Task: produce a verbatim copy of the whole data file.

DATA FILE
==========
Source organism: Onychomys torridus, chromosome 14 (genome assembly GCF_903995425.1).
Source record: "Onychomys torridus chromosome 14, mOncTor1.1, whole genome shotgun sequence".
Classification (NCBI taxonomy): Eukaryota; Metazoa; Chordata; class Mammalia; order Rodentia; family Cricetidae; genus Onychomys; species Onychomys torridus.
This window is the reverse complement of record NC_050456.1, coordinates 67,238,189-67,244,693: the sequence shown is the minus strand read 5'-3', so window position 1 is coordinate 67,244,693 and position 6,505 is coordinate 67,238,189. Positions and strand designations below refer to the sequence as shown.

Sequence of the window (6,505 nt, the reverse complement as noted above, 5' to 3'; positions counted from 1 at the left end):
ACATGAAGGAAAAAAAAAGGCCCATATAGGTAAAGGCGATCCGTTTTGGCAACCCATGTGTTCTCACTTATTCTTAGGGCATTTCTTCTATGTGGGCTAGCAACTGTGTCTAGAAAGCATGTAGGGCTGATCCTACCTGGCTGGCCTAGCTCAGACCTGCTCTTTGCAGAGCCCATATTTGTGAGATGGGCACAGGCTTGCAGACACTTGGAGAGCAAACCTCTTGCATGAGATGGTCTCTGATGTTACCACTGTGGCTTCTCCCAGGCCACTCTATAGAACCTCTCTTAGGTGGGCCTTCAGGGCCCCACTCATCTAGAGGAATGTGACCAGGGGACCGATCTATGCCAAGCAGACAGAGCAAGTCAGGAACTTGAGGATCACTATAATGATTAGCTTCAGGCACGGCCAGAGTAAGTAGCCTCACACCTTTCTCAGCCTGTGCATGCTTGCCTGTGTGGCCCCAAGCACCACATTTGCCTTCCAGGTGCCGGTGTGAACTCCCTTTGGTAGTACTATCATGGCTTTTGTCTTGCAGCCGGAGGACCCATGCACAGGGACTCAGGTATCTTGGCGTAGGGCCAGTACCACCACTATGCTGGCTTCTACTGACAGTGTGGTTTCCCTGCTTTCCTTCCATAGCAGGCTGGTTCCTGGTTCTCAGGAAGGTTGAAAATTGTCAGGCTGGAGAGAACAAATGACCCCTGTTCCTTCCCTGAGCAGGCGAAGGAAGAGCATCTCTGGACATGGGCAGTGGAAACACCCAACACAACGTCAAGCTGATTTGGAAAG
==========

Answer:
Source organism: Onychomys torridus, chromosome 14 (genome assembly GCF_903995425.1).
Source record: "Onychomys torridus chromosome 14, mOncTor1.1, whole genome shotgun sequence".
Classification (NCBI taxonomy): Eukaryota; Metazoa; Chordata; class Mammalia; order Rodentia; family Cricetidae; genus Onychomys; species Onychomys torridus.
This window is the reverse complement of record NC_050456.1, coordinates 67,238,189-67,244,693: the sequence shown is the minus strand read 5'-3', so window position 1 is coordinate 67,244,693 and position 6,505 is coordinate 67,238,189. Positions and strand designations below refer to the sequence as shown.

Sequence of the window (6,505 nt, the reverse complement as noted above, 5' to 3'; positions counted from 1 at the left end):
ACATGAAGGAAAAAAAAAGGCCCATATAGGTAAAGGCGATCCGTTTTGGCAACCCATGTGTTCTCACTTATTCTTAGGGCATTTCTTCTATGTGGGCTAGCAACTGTGTCTAGAAAGCATGTAGGGCTGATCCTACCTGGCTGGCCTAGCTCAGACCTGCTCTTTGCAGAGCCCATATTTGTGAGATGGGCACAGGCTTGCAGACACTTGGAGAGCAAACCTCTTGCATGAGATGGTCTCTGATGTTACCACTGTGGCTTCTCCCAGGCCACTCTATAGAACCTCTCTTAGGTGGGCCTTCAGGGCCCCACTCATCTAGAGGAATGTGACCAGGGGACCGATCTATGCCAAGCAGACAGAGCAAGTCAGGAACTTGAGGATCACTATAATGATTAGCTTCAGGCACGGCCAGAGTAAGTAGCCTCACACCTTTCTCAGCCTGTGCATGCTTGCCTGTGTGGCCCCAAGCACCACATTTGCCTTCCAGGTGCCGGTGTGAACTCCCTTTGGTAGTACTATCATGGCTTTTGTCTTGCAGCCGGAGGACCCATGCACAGGGACTCAGGTATCTTGGCGTAGGGCCAGTACCACCACTATGCTGGCTTCTACTGACAGTGTGGTTTCCCTGCTTTCCTTCCATAGCAGGCTGGTTCCTGGTTCTCAGGAAGGTTGAAAATTGTCAGGCTGGAGAGAACAAATGACCCCTGTTCCTTCCCTGAGCAGGCGAAGGAAGAGCATCTCTGGACATGGGCAGTGGAAACACCCAACACAACGTCAAGCTGATTTGGAAAG